I saw an interview on Al-Manar today, with the father and uncle of a young Lebanese man in his early twenties, Hassan Daaboul, sent by Hezbollah to fight and die in Idleb.
The presenter was congratulating the grieving family members as if his death was a blessing, while it was easy to read their faces which suggested they would prefer to be sharing the joy of his wedding instead.
The young man was not killed defending his land or honor or in a battle against Israel – which, according to Nasrallah, still occupies Lebanese territory. He was killed hundreds of kilometers away from the borders of Lebanon, which Hezbollah Secretary-General Hassan Nasrallah claims these young men defend. He was killed in a battle against Arabs and Muslims, who suffered all the horrors of murder and torture for over 40 years at the hands of a tyrant who cares for no religion or principle.
The interview was directed as if Daaboul travelled to Idleb to defend Hussein, not to defend the Iranian project to dominate the region. Iranian leaders use their agents, like Nasrallah, to deceive these young people and send them to death, in return for a handful of cash provided by Iran – money taken from the Iranian people who are deprived of their most basic rights like health care, education and infrastructure. This money is sent to these militias to stoke a sectarian strife that will only come back to burn the Iranian people, with the only beneficiary being Israel.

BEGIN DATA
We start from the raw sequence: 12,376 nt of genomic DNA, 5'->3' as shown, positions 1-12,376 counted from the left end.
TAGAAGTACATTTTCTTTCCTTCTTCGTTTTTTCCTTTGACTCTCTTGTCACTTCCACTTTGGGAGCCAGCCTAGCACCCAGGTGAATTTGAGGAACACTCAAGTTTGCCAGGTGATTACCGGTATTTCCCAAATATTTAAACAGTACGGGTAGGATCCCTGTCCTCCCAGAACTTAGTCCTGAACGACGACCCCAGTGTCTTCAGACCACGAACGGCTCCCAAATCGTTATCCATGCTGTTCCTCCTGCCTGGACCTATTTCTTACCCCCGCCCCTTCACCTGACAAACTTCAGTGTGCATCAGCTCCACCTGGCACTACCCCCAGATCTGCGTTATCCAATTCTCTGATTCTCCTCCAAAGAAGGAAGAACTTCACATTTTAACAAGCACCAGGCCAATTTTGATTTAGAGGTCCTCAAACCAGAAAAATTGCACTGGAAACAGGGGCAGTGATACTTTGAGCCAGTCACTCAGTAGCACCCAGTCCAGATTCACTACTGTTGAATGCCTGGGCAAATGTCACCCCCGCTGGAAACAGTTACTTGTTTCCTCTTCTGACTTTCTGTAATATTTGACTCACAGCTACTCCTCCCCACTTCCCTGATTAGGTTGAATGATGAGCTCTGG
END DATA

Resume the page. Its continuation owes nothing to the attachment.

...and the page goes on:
It was a painful half an hour to endure, but it illustrates Hezbollah’s ability to use the media to deprive ordinary families, like Daaboul's, from their loved ones, only to then praise the ones who sent them to their deaths.
On the other hand, I saw another interview yesterday – presented by al-Jazeera’s Ahmed Mansour – with a pilot from the Assad regime; a pilot turned into a murderer of women and children by the Tyrant of Damascus, a pilot who claimed to have dropped barrel bombs that destroyed dozens of Syrian cities and villages. I expected to sympathize with Mansour and hate the criminal pilot, as nothing justifies a sane and balanced person to drop explosive barrels civilians and their homes. But the vulgar way in which the pilot was questioned, and the attempts to make clear that the interview was only conducted upon the captive’s free will – how a captive has free will I do not know – all reminded me of Syria’s state TV channels.
In fact, the lack of respect for the minds of its Arab audience drew me out of the heinous crimes committed by the pilot. I was constantly reminded of the silly program broadcast on Syrian television; Police in the Service of People, where the host, Aladdin al-Ayyoubi, conducted interviews with despised criminals. But the spiteful methods used by Ayyoubi caused the viewer to sympathize with the criminal instead of condemn his acts.
Translated and edited by The Syrian Observer